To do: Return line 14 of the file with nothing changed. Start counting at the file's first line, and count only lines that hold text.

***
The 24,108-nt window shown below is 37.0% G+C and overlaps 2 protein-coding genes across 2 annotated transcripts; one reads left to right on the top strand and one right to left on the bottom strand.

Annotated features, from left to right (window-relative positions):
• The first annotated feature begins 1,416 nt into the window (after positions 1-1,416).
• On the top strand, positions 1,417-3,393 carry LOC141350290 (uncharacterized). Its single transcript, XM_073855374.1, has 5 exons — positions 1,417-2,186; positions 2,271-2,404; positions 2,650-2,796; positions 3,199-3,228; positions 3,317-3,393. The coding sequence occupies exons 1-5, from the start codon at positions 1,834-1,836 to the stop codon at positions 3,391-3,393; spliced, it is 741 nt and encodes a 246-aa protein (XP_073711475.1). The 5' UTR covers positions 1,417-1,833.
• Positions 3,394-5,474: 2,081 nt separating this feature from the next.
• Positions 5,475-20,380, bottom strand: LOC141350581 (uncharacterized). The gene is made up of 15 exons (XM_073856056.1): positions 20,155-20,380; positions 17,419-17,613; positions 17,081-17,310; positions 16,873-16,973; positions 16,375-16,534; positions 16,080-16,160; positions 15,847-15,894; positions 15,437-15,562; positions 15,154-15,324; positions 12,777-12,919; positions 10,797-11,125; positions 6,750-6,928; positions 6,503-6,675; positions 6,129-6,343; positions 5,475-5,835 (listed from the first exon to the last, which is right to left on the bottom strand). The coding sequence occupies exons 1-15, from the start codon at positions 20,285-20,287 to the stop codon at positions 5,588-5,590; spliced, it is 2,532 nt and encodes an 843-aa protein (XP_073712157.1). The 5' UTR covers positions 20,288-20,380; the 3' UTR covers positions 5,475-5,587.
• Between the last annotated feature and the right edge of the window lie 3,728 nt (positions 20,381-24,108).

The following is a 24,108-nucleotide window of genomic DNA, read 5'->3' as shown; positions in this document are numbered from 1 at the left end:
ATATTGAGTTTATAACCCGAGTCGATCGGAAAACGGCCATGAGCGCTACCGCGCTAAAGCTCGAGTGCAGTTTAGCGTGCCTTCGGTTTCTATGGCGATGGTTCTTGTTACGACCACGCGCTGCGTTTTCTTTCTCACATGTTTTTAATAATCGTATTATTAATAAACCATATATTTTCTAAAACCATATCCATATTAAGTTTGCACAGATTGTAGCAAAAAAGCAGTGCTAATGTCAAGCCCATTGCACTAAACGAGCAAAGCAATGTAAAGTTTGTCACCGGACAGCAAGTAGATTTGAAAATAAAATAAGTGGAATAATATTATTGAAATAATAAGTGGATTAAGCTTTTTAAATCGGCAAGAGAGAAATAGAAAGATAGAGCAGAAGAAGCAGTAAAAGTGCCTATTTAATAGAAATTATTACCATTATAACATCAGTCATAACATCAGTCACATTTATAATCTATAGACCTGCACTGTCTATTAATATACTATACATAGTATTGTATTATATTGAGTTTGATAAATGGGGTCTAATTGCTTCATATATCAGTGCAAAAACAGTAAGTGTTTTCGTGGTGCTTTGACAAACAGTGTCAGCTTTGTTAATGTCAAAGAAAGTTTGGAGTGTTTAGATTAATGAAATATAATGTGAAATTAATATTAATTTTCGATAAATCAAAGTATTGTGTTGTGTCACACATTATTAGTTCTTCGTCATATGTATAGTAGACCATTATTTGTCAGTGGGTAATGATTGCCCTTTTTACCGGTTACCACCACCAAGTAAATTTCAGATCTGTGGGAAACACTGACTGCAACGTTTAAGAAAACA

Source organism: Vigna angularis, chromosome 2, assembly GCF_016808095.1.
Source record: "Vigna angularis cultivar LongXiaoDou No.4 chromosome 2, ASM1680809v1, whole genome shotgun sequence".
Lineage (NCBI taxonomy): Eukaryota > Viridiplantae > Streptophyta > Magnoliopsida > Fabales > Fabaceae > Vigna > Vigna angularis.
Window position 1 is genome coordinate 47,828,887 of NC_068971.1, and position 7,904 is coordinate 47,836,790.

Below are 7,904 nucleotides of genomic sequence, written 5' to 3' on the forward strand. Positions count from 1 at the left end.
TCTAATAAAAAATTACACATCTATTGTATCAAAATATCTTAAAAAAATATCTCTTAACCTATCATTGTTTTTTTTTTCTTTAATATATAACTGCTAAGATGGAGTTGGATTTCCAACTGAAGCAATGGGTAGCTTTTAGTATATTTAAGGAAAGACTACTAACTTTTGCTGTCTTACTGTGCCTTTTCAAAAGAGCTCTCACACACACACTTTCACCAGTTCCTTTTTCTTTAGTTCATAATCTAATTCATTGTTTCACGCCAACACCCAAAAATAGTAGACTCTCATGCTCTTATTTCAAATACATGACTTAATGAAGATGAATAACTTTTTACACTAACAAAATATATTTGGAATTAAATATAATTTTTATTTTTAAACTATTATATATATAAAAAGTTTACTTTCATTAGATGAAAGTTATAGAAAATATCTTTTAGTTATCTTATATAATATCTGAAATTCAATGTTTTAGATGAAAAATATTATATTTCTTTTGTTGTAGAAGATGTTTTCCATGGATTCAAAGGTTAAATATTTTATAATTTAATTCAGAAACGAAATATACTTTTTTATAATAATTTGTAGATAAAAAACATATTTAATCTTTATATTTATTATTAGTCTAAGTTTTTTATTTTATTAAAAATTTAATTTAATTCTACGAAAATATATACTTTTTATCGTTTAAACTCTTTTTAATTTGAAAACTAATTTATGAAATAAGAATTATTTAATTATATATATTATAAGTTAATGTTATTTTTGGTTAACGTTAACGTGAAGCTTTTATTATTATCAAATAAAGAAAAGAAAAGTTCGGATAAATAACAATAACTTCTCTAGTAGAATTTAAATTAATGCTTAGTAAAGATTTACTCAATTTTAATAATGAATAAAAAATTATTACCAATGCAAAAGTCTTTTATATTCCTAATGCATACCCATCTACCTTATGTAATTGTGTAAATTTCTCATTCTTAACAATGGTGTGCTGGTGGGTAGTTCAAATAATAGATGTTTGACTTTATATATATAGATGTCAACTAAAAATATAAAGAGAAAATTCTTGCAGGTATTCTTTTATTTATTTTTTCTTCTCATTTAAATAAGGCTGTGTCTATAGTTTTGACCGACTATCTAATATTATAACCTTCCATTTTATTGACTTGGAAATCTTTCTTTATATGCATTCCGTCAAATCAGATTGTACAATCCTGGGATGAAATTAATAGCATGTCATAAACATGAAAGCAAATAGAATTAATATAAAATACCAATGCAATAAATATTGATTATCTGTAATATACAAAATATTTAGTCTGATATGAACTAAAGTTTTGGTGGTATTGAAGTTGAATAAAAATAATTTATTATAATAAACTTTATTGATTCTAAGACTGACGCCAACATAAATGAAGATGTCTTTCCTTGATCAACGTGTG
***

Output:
Below are 7,904 nucleotides of genomic sequence, written 5' to 3' on the forward strand. Positions count from 1 at the left end.